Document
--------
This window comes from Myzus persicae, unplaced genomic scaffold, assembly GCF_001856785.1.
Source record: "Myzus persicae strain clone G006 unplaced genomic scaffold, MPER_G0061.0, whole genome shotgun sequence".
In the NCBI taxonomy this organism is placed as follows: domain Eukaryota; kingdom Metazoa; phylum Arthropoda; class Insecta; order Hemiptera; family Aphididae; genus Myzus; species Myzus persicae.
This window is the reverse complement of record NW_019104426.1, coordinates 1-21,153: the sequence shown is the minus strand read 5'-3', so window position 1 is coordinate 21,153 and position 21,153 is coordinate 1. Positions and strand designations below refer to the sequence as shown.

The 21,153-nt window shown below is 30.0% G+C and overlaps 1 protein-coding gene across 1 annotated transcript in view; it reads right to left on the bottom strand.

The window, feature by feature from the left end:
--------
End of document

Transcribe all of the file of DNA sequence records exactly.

This window comes from Myzus persicae, unplaced genomic scaffold, assembly GCF_001856785.1.
Source record: "Myzus persicae strain clone G006 unplaced genomic scaffold, MPER_G0061.0, whole genome shotgun sequence".
In the NCBI taxonomy this organism is placed as follows: domain Eukaryota; kingdom Metazoa; phylum Arthropoda; class Insecta; order Hemiptera; family Aphididae; genus Myzus; species Myzus persicae.
This window is the reverse complement of record NW_019104426.1, coordinates 1-21,153: the sequence shown is the minus strand read 5'-3', so window position 1 is coordinate 21,153 and position 21,153 is coordinate 1. Positions and strand designations below refer to the sequence as shown.

The 21,153-nt window shown below is 30.0% G+C and overlaps 1 protein-coding gene across 1 annotated transcript in view; it reads right to left on the bottom strand.

The window, feature by feature from the left end: